Ash Wednesday is one of the two Major Fast Days (along with Good Friday) in DAYS OF FASTING, ABSTINENCE AND SOLEMN PRAYER TO BE OBSERVED IN THE ANGLICAN CHURCH OF CANADA (The Book of Common Prayer, Canada, 1962, p xiii). Ash Wednesday observance is found in two places: The Collect, Epistle and Gospel for THE FIRST DAY OF LENT COMMONLY CALLED ASH WEDNESDAY (p138) and A PENITENTIAL SERVICE FOR USE ON ASH WEDNESDAY AND AT OTHER TIMES (p611). The headings clearly indicate the the somber purpose of the day: fasting, abstinence, solemn prayer and penitence. It is to begin the annual Lenten preparing the ground of our souls for, according to the Collect for Ash Wednesday, the creation of new and contrite hearts that come from lamenting our sins, acknowledging our wretchedness, and seeking the mercy, perfect remission and forgiveness that only comes from the God of all mercy through Jesus Christ our Lord (p 138).
Although there is no rite for the imposition of ashes, there is plenty of opportunity and encouragement to repent in them (Job 42.6). Fasting, abstinence, solemn prayer and penitence are all practical ways by which, as we read in the Epistle for Ash Wednesday, we submit ourselves to God, resist the devil, draw near to God, cleanse our hands, purify our hearts and humble ourselves in the sight of the Lord (James 4.6-11a; BCP, p139). The Gospel for the day continues with more practical Ash Wednesday instructions about fasting and laying up our treasures in the appropriate place (Mt 6.16-21; BCP, p139).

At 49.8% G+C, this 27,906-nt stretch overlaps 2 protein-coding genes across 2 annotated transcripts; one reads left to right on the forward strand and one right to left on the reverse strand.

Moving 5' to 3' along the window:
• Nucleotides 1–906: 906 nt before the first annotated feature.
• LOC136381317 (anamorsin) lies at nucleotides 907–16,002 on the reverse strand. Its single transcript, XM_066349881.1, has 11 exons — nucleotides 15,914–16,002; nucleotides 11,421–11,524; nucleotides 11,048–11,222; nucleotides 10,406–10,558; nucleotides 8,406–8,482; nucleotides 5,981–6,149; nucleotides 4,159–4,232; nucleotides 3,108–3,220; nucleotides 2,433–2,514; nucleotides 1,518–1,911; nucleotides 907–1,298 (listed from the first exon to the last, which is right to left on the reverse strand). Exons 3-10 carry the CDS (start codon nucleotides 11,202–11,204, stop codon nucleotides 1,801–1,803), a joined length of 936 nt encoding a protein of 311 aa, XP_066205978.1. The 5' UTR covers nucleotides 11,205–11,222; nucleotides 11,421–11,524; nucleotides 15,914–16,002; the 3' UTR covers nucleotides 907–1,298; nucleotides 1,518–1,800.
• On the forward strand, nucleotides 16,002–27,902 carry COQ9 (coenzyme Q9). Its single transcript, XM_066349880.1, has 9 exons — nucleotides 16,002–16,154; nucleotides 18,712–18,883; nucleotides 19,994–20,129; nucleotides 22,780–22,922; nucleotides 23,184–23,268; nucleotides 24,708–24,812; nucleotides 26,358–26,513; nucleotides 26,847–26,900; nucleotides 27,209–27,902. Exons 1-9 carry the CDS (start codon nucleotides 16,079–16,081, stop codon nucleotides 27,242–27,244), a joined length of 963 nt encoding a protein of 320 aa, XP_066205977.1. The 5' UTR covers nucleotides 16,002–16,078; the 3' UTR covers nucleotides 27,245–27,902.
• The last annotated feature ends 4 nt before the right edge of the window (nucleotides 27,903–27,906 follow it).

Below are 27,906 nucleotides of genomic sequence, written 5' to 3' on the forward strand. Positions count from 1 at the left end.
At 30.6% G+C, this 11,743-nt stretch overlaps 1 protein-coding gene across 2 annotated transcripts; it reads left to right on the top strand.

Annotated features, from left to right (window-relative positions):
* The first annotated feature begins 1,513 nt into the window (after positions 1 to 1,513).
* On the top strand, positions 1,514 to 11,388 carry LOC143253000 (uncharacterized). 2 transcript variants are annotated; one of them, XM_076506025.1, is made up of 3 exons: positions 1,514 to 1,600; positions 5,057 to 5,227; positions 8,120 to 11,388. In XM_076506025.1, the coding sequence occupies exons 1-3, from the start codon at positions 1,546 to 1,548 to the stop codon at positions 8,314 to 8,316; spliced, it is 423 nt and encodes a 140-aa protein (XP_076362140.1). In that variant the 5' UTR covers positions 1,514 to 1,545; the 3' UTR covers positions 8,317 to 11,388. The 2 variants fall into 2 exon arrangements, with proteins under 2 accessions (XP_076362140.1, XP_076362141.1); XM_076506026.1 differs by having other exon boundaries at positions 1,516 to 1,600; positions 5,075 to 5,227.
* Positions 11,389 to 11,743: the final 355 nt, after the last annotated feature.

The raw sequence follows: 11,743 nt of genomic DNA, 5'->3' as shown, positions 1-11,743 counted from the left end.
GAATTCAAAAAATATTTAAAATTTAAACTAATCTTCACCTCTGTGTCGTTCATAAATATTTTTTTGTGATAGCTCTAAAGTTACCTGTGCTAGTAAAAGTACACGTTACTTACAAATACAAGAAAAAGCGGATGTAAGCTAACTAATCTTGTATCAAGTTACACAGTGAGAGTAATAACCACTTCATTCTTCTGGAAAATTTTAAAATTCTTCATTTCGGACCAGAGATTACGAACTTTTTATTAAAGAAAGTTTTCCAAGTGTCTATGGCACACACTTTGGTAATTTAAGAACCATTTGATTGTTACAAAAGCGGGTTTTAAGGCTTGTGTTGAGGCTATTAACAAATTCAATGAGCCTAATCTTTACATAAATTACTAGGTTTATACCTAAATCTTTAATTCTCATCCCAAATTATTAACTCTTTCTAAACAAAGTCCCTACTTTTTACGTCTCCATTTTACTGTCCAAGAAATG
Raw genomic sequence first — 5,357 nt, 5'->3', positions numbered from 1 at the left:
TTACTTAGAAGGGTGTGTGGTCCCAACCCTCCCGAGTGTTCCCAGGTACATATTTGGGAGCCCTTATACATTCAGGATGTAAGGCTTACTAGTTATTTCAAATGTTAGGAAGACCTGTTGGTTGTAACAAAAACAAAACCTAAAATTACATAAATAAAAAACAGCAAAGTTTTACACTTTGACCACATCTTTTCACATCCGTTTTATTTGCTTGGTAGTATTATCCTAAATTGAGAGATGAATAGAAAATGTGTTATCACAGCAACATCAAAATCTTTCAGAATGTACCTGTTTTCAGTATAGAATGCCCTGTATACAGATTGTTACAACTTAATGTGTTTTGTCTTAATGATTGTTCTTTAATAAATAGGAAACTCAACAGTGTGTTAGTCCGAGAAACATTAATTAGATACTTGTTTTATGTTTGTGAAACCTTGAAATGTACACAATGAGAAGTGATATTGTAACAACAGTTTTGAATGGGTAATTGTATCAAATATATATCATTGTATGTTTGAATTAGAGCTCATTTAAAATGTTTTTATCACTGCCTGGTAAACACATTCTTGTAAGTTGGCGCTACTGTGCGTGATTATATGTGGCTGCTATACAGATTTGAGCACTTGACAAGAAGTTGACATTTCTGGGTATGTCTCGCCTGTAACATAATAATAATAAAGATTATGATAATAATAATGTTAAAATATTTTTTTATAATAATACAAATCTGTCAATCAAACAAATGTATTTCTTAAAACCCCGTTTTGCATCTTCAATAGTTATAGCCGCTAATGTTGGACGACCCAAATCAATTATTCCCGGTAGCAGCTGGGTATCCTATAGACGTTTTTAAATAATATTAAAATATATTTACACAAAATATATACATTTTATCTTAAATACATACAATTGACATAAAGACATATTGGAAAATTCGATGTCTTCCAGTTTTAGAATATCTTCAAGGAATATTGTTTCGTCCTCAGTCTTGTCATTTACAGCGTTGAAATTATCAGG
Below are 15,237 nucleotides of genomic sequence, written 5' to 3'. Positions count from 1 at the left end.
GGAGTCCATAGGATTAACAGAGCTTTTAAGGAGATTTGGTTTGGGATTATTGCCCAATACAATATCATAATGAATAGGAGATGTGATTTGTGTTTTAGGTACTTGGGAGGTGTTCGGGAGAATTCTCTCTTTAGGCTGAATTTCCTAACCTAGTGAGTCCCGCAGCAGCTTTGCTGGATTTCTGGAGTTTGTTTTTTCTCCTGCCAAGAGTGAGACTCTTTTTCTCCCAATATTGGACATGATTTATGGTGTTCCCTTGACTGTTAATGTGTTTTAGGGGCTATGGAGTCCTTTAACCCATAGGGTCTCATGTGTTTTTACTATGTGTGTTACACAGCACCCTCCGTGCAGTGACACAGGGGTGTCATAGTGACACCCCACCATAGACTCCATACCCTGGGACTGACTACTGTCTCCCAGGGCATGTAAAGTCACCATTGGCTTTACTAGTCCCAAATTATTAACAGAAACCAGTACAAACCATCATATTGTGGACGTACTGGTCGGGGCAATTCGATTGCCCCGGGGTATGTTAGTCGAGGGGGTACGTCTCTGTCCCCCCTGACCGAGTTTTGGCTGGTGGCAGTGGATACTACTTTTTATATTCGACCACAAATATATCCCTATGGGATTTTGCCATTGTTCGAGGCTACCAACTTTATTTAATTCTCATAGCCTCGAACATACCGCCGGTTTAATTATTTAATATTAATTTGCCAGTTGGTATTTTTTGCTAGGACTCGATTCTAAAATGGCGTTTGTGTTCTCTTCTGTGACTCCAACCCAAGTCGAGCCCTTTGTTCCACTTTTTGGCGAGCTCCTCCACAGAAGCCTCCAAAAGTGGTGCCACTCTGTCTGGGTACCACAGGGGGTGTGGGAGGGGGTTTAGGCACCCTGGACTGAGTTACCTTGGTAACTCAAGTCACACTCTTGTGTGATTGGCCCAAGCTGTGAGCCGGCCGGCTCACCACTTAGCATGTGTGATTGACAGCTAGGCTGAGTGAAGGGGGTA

The BCP's PENITENTIAL SERVICE FOR USE ON ASH WEDNESDAY AND AT OTHER TIMES (p611) is also full of excellent devotional material. In particular, I find the priest's exhortation with its invitation, "in the name of the Church, to the observance of a holy Lent, by self-examination and repentance, by prayer, fasting, and self-denial, and by reading and meditation upon God's holy Word" (p612) to be a useful and challenging Lenten checklist. It reminds me to be honest with myself, knowing that my heart is deceitful (Jer 17.9). It reminds me that "repent" is the first word of the Gospel (Mk 1.15). It reminds me to pray more than sporadically—the Anglican offices of Morning, Mid-day, Evening Prayer and Compline provide a rich and trustworthy framework for private prayer. I've never liked fasting, but I suspect that's the point of it. It is healthy to deny myself as an expression of renewed reliance upon and devotion to the God and Father of our Lord Jesus Christ. Finally, it is a healthy reminder of my need to read my Bible and think about what I'm reading. If you need a "lectionary" to guide your Bible reading, there is an excellent one in the BCP starting in the tables at the front of the book on p xxii-xxiii. Try it. Who knows, you might find yourself being drawn to continue even after Lent is done. The BCP readings for Holy Week and the week after Easter are especially pertinent and wonderful.
I realize this can all be a challenge if you're not used to this systematic kind of piety. I know some people get hung up on the questions that arise as they read the prayers and the Scripture. But if you find yourself being snagged by questions or issues, jot them down so you can talk to someone you trust about them later, and keep going prayerfully. Ask the LORD to light phrases and verses up as prayers for yourself, your friends, your family, the church. Ask the LORD to draw you closer and to direct you. The important thing is to keep at it. Trust that the Father's amazing grace will be soaking into your heart, soul, mind, body and your relationships.
Enjoy. Be blessed.
Gene+The Rev Canon Gene Packwood is a retired priest in the Diocese of Calgary and is the Chairman of Anglican Renewal Ministries Canada.